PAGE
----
An interesting study has been released by RevTrax. The study was conducted over a two year period and found that paid search had a significant impact on in-store sales. The summary, which you can download here, highlights some cool stats:
- The average click on a paid search ad generated approximately $15 of in-store revenue, with some
merchants seeing as much as $28 of in-store revenue.
- Approximately 9% of clicks on a paid search ad generated an in-store sale, with some merchants seeing up
to 26% of clicks on a paid search ad generating an in-store sale.
- Many merchants reported that 40-50% of customers acquired via the study were new
To conduct the study, RevTrax used the following process:
- a paid search advertisement was displayed to a consumer;
- the paid search ad led the consumer to a printable or mobile landing page displaying a coupon with a
unique barcode; and
- the consumer redeemed the coupon inside a brick & mortar store.
Utilizing its unique barcode or promo code technology, each coupon was tracked back to the search activity that
drove engagement. RevTrax also utilized a variety of proprietary coupon security features to ensure clean
measurement of data only from the paid search channel.
Another interesting bit of info that’s not in the summary, but can be found on Search Engine Land is that, in the words of RevTrax COO Seth Sarelson:
As for PC vs Mobile, we’re working on a later study that will address these results, but most of what we’re looking at here is printable coupons from a PC.
Before I found this tidbit, I was ready to assert mobile as the primary driver of the results. After all, with the proliferation of smartphones and tablets, it would seem to be a logical conclusion.
I look forward to the follow-up study.
Large and complex paid search programs have the same problems as their smaller, less complex relatives, but the grander scale makes those problems more difficult to solve. This edition of the Industrial Strength column on Search Engine Land offers a few tips on how to manage the issues and how to add incremental improvements to a mature PPC campaign. We’re talking ad groups, tools and the ever-present issue of bid optimization.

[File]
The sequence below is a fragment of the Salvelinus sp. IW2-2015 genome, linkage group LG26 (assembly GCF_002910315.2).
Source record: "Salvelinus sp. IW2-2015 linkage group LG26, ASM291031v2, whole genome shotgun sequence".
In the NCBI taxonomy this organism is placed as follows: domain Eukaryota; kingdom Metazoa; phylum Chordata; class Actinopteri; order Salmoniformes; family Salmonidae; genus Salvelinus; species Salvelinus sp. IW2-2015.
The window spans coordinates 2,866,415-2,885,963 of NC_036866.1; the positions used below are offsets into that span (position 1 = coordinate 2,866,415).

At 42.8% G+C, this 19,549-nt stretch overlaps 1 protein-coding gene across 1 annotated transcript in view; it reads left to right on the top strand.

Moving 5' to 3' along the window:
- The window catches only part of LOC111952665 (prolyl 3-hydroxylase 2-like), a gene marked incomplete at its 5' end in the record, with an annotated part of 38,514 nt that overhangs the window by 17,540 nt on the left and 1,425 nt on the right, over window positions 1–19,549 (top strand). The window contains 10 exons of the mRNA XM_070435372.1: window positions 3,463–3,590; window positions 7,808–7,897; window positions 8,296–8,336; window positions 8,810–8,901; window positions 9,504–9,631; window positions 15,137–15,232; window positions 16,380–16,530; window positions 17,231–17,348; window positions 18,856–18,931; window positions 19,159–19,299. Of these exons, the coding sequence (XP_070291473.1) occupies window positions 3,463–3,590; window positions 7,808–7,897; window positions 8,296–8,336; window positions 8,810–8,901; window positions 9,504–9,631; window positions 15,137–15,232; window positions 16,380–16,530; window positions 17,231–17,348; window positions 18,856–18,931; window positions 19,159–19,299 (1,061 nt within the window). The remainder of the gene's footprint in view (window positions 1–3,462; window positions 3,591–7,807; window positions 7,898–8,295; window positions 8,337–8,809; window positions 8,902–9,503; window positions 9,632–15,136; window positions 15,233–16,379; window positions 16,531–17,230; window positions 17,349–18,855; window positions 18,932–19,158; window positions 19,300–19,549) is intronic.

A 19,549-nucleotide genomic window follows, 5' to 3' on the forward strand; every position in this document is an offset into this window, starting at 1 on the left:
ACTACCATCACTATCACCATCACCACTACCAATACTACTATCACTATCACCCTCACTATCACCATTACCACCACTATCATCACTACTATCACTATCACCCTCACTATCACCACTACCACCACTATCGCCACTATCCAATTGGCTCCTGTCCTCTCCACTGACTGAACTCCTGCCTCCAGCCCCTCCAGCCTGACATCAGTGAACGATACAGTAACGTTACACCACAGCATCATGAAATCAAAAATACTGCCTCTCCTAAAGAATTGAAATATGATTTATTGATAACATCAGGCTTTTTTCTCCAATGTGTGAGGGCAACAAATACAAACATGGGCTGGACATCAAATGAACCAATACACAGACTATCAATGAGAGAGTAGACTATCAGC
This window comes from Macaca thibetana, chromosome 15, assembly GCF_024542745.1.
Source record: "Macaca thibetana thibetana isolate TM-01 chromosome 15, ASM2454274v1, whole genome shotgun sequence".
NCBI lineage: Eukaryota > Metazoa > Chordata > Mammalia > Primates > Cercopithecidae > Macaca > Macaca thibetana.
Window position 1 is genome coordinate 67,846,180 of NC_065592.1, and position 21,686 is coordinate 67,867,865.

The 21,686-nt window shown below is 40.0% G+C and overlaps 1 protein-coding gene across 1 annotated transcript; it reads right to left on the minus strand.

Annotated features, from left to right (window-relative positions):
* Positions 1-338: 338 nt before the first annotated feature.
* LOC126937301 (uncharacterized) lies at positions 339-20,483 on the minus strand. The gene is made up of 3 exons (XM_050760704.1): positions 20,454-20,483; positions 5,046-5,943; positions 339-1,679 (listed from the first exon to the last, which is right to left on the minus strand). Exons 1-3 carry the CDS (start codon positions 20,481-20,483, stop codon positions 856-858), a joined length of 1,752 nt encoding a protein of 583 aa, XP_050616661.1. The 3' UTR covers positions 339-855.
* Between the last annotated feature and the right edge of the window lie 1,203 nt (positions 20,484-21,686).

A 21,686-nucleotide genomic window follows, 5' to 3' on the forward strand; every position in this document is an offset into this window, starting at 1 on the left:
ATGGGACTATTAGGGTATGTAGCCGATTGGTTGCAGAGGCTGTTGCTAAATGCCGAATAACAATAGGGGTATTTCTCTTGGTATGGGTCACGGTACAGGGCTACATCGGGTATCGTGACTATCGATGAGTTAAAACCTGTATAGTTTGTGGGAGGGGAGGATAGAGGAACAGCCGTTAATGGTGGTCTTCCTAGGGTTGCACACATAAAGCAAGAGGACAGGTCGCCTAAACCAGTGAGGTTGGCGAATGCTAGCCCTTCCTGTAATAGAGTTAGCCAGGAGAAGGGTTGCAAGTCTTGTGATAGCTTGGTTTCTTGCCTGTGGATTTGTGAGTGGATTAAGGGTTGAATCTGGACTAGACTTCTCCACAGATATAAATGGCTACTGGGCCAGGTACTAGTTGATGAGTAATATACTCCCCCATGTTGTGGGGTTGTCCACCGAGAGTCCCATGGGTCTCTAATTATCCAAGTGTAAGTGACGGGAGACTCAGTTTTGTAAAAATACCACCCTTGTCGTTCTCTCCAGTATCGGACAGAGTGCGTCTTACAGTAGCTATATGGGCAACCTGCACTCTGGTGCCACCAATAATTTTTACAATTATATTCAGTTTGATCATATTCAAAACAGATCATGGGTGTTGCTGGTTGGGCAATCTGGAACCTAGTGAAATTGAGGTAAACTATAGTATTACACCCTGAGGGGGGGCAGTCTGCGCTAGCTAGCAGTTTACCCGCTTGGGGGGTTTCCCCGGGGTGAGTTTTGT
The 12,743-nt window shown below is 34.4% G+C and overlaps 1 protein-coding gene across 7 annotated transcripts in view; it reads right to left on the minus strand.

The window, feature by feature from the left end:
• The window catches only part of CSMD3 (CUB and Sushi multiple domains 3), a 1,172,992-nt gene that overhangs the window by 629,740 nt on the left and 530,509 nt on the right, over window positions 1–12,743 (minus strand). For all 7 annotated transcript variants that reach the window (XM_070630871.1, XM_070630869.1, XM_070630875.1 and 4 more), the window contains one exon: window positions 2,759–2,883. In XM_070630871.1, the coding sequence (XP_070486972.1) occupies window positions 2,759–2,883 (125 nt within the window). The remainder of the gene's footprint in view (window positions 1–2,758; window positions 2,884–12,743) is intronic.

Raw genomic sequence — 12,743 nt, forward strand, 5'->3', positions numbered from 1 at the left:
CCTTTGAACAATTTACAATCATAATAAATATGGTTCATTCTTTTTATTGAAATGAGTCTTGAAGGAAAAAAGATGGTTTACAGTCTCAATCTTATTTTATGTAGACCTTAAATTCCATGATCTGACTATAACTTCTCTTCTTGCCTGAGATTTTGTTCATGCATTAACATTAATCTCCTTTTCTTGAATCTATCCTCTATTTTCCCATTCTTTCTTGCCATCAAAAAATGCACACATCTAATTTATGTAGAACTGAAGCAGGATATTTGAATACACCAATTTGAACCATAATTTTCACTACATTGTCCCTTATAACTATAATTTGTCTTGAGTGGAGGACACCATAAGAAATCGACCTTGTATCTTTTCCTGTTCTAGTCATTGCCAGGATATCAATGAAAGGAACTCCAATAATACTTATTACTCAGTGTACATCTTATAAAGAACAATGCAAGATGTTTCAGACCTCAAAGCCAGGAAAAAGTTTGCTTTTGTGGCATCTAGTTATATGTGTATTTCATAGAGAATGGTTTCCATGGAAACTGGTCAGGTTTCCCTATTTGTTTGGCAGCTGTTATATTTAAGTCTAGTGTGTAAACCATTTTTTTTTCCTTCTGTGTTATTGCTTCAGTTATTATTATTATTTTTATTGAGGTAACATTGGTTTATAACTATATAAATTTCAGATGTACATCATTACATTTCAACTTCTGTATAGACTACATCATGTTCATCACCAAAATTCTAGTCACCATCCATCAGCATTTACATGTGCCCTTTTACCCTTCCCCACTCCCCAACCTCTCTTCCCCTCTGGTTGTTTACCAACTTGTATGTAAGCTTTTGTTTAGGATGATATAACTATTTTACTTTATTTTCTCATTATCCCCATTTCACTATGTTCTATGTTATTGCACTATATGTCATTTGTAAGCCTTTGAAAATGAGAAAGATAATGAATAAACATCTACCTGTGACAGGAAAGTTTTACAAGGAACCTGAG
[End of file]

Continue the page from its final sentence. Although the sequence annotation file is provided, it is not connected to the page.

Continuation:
There are several ways to optimize your keyword bids, but they are not all equal. You’ll find a summary of them on the OptiMine website here and a more expansive look in our whitepaper, Achieving the Gold Standard in Paid-Search Bid Optimization.
Regardless of how you’re optimizing today, do so with an eye on the future making sure to track your conversions at the most granular level possible: the individual keyword. Even if you don’t use it today, having the data available will make for a smoother transition if you need it in the future.
If you want a great summary of auto-bidding technology used for paid search bid optimization read this article (plug warning: the interviewee is Rob Cooley, OptiMine’s CTO).
The Q&A comes from Josh Dreller and his In The Trenches column found in search engine land. Josh is a true expert in the industry who “gets” why auto-bid technology is necessary for paid search, but also understands the danger in the set-it-and-forget-it mentality that often accompanies its implementation.
In the interview, Josh gets Rob to break a difficult problem into its component parts and describe how they are put together in a way that benefits paid search advertisers. If you’re not sure what to look for in auto-bid technology, this primer will give you enough information to begin asking the right questions.